April 15, 2000
By HAL BOCK
AP Sports Writer
NEW YORK (AP) - Running back Thomas Jones earned his psychology degree in three years at the University of Virginia and then stuck around to break school records for all-purpose yards (2,195), single-season rushing (1,908), and career rushing (4,108).
So while other top NFL prospects sipped soft drinks at a predraft luncheon, Jones displayed his priority, carrying a football under his arm, just in case some team was watching.
And if they had overlooked him - unlikely - Jones provided a scouting report on himself.
"Quick. Strong. Catches the ball well. Blocks well. Durable. Smart."
Then he paused. "That's what I'd say about myself," he said. "I watch films. I try to be perfect on every play."
The Arizona Cardinals watched too and made Jones the seventh pick of the first round.
Even though he seems a bit undersized at 5-foot-10 and 205 pounds, Jones was picked ahead of bigger guys like Heisman Trophy winner Ron Dayne, who went to the New York Giants with the 11th pick.
"I feel I'm a good back," Jones said. "There are a lot of good backs in the draft. To be the first one taken wouldn't be a bad thing, either."
He was the second running back to go. The first player chosen was Penn State defensive end Courtney Brown, picked by the Cleveland Browns.
That left Brown's college teammate, linebacker LaVar Arrington and tackle Chris Samuels of Alabama for the Washington Redskins, who had the second and third picks.
Then Cincinnati picked wide receiver Peter Warrick of Florida State and Baltimore picked running back Jamal Lewis of Tennessee, surprising some people who thought Jones would be the first running back to go.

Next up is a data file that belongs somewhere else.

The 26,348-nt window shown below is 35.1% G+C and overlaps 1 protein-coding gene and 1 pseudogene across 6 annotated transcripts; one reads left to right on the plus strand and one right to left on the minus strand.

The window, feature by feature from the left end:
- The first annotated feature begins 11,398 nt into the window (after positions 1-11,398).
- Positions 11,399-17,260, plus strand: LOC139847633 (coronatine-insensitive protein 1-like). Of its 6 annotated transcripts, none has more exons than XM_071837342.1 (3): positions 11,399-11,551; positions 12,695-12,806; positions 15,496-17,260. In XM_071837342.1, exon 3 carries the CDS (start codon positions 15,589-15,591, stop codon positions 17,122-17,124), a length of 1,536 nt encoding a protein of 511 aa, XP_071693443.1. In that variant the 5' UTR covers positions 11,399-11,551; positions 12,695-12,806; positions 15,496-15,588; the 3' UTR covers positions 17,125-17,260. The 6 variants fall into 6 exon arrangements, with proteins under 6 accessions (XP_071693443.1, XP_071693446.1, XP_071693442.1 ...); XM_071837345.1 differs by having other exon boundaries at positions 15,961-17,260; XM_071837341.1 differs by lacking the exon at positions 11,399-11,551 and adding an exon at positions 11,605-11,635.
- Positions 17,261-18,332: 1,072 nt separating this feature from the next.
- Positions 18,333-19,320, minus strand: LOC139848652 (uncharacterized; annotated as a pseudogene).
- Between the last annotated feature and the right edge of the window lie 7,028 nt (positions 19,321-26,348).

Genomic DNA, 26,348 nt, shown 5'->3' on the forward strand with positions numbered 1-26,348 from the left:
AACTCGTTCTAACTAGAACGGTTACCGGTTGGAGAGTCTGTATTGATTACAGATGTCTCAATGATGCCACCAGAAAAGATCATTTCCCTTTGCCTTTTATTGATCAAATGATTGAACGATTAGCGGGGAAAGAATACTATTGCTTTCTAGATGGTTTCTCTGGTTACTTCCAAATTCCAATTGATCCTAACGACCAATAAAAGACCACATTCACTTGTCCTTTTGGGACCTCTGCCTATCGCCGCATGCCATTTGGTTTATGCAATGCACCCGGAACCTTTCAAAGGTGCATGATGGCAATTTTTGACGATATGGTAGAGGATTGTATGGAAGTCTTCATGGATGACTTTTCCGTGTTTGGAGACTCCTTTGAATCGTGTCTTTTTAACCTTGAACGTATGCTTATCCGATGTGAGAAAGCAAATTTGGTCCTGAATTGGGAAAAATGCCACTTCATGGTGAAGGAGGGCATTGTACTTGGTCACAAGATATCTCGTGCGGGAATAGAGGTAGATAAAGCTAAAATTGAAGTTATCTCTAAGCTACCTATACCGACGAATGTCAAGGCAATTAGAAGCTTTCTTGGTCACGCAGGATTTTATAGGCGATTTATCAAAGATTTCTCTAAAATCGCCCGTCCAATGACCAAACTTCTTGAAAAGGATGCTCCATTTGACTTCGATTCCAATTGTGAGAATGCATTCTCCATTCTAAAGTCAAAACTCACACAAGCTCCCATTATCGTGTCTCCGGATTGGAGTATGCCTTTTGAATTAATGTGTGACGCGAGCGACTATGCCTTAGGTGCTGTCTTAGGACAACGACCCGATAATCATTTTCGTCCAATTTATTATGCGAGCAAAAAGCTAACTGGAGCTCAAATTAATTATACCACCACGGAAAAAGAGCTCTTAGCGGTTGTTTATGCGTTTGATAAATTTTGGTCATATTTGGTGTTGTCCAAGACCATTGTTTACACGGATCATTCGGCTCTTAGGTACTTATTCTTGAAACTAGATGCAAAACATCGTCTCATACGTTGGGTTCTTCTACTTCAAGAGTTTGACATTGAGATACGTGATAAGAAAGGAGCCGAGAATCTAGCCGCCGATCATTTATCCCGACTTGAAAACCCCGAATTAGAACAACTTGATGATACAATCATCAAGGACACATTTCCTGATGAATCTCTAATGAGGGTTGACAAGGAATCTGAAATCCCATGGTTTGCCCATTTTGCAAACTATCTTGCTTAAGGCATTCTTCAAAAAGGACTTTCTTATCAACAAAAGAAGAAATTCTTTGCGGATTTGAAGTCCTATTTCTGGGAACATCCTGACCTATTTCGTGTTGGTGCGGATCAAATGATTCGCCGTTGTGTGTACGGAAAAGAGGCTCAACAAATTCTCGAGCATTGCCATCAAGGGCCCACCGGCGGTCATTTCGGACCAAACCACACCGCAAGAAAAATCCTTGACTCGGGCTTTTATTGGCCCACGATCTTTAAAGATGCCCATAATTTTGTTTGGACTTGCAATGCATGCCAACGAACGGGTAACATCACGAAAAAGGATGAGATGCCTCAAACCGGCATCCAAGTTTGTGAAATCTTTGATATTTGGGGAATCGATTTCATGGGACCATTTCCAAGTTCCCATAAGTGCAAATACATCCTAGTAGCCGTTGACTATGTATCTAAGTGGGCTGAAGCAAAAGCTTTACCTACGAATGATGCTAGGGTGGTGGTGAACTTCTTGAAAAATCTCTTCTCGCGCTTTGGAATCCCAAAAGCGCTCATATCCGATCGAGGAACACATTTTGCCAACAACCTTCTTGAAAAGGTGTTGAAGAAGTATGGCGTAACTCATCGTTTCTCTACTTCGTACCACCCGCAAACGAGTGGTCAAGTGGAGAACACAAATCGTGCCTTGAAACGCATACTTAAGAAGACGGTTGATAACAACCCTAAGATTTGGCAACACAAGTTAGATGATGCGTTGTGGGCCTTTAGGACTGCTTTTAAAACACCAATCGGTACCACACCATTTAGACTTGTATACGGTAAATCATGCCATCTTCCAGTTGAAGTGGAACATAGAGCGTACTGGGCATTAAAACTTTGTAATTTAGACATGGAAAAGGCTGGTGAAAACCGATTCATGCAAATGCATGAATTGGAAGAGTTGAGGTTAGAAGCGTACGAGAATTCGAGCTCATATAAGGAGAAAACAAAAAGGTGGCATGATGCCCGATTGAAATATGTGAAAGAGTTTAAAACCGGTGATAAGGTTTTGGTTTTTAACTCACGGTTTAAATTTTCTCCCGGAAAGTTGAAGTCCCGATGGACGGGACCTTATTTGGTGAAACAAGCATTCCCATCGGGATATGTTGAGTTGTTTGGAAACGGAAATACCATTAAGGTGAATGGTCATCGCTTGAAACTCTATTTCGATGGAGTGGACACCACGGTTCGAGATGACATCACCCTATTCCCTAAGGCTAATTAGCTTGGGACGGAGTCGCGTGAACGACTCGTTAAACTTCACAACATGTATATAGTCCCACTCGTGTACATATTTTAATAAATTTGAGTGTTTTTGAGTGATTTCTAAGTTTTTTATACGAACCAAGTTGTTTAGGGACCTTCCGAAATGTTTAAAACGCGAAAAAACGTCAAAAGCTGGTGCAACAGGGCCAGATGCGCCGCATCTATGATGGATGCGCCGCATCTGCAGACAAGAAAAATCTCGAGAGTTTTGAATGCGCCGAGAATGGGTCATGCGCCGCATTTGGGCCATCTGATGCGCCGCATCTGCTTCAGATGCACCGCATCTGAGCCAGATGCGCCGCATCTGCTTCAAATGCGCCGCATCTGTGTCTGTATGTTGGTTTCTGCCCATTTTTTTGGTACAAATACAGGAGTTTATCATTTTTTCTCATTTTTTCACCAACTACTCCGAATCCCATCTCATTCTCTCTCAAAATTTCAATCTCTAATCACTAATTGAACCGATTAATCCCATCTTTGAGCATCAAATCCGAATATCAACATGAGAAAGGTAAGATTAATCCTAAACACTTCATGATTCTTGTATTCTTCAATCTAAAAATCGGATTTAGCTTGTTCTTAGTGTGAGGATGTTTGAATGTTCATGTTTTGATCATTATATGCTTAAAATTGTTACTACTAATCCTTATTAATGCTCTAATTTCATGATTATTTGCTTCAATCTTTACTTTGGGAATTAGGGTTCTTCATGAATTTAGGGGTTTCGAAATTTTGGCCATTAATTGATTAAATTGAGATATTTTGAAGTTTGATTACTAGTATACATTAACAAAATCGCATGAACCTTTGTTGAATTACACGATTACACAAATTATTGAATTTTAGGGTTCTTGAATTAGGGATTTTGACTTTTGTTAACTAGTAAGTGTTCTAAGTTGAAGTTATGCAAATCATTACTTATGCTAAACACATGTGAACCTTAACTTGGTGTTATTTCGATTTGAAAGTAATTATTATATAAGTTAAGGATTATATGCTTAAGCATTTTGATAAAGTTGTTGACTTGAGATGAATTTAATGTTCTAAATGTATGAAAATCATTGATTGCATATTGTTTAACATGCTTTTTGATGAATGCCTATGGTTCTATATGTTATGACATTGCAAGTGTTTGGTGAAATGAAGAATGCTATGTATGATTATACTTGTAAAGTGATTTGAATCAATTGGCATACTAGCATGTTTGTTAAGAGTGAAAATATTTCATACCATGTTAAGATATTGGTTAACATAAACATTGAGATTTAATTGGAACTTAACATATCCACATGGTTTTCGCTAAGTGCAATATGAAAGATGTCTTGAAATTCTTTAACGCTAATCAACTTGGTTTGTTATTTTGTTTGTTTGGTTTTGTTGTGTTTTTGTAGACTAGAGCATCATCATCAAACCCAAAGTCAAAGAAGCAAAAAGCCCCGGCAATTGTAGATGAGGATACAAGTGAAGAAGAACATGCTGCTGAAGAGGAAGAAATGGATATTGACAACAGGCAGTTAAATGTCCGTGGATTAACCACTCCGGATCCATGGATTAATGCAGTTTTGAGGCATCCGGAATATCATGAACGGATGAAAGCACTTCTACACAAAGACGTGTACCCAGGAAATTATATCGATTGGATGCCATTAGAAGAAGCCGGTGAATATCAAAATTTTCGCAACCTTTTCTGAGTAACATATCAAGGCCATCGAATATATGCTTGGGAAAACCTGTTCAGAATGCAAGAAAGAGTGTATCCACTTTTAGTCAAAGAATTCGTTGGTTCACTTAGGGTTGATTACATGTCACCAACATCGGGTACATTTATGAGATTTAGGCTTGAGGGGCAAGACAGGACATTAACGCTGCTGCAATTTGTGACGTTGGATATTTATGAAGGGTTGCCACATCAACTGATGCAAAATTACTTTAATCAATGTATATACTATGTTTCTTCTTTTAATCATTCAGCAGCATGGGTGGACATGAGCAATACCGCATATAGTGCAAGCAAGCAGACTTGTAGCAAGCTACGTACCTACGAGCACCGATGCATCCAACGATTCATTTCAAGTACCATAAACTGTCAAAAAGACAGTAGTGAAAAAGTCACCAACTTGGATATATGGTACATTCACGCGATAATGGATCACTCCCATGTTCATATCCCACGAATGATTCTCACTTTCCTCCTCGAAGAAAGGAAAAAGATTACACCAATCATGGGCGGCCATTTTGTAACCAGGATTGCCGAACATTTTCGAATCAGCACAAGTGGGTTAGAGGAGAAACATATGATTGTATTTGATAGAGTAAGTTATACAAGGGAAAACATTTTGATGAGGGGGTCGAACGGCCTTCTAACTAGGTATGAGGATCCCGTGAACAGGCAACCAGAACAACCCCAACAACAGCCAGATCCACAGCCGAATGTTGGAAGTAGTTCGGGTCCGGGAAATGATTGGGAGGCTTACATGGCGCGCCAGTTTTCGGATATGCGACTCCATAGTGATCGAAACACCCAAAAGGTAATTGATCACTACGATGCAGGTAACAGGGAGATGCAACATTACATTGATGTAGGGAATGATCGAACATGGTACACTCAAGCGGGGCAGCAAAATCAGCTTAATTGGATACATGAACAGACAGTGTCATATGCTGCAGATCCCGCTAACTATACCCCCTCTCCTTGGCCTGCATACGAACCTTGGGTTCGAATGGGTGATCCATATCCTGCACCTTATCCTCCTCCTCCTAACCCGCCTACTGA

Philadelphia went for Florida State defensive tackle Corey Simon with the sixth pick before Arizona took Jones.
Before the draft, Arrington was asked how he thought the first round would evolve. The linebacker, who is described by some scouts as the next Lawrence Taylor, smiled.
"You never know what's going to happen," he said. "I might know, but I'm not telling."
Warrick, once considered a likely No. 1, slipped because of a scrape with the law in his last season at Florida State. He was arrested after paying $21.40 for $412.38 worth of clothing in a department store, was suspended for two games and placed on probation after a plea bargain.
There also were some lackluster times in the 40-yard dash.
"People are judging me by what I did," Warrick said. "It was something
that happened. What I did was wrong, but I'm a better person than that. Don't
judge me by what I did. I can't please everybody. I can't be what somebody else
wants. I can only be myself."
Jackson Comfortable in Leading RoleWomen's Lacrosse2/16/18As a sophomore last season, Maggie Jackson led the Cavaliers in points, ground balls and draw controls and tied for the lead in assists.Eikhoff Eager to Assume Larger RoleBaseball2/15/18No. 15 Virginia, which opens the season Friday against No. 22 Central Florida, is counting on production from junior infield Nate Eikhoff.Hard-Earned Break Next for Top-Ranked 'HoosMen's Basketball2/14/18No. 1 Virginia, which defeated ACC rival Miami 59-50 late Tuesday night in Coral Gables, Fla., doesn't play again until next Wednesday night.
Director of News Content
A 1985 graduate of UVA, White worked at the Richmond Times-Dispatch until July 2009. He was honored six times as the state's Sportswriter of the Year.
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